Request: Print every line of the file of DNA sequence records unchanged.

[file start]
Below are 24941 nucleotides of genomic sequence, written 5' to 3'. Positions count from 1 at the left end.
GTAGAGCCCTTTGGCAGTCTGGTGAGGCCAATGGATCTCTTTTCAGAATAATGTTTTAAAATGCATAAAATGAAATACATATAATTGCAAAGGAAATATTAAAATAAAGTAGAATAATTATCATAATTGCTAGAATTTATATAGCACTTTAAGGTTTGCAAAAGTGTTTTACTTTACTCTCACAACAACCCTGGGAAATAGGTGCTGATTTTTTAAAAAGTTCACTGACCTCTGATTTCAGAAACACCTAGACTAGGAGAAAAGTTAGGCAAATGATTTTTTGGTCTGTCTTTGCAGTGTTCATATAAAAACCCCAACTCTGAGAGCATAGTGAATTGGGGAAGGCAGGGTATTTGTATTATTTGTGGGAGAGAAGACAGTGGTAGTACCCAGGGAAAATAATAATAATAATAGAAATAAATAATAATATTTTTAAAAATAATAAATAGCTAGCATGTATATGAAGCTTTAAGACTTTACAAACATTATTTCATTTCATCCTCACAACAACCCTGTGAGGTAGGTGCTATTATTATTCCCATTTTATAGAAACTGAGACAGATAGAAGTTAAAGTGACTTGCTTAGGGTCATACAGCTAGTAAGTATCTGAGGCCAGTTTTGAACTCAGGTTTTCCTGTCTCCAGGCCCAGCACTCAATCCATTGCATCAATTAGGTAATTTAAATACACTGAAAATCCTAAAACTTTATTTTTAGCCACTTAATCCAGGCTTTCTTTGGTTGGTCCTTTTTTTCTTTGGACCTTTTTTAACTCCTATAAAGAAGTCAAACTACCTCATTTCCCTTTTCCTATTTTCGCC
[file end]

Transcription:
Below are 24941 nucleotides of genomic sequence, written 5' to 3'. Positions count from 1 at the left end.
GTAGAGCCCTTTGGCAGTCTGGTGAGGCCAATGGATCTCTTTTCAGAATAATGTTTTAAAATGCATAAAATGAAATACATATAATTGCAAAGGAAATATTAAAATAAAGTAGAATAATTATCATAATTGCTAGAATTTATATAGCACTTTAAGGTTTGCAAAAGTGTTTTACTTTACTCTCACAACAACCCTGGGAAATAGGTGCTGATTTTTTAAAAAGTTCACTGACCTCTGATTTCAGAAACACCTAGACTAGGAGAAAAGTTAGGCAAATGATTTTTTGGTCTGTCTTTGCAGTGTTCATATAAAAACCCCAACTCTGAGAGCATAGTGAATTGGGGAAGGCAGGGTATTTGTATTATTTGTGGGAGAGAAGACAGTGGTAGTACCCAGGGAAAATAATAATAATAATAGAAATAAATAATAATATTTTTAAAAATAATAAATAGCTAGCATGTATATGAAGCTTTAAGACTTTACAAACATTATTTCATTTCATCCTCACAACAACCCTGTGAGGTAGGTGCTATTATTATTCCCATTTTATAGAAACTGAGACAGATAGAAGTTAAAGTGACTTGCTTAGGGTCATACAGCTAGTAAGTATCTGAGGCCAGTTTTGAACTCAGGTTTTCCTGTCTCCAGGCCCAGCACTCAATCCATTGCATCAATTAGGTAATTTAAATACACTGAAAATCCTAAAACTTTATTTTTAGCCACTTAATCCAGGCTTTCTTTGGTTGGTCCTTTTTTTCTTTGGACCTTTTTTAACTCCTATAAAGAAGTCAAACTACCTCATTTCCCTTTTCCTATTTTCGCC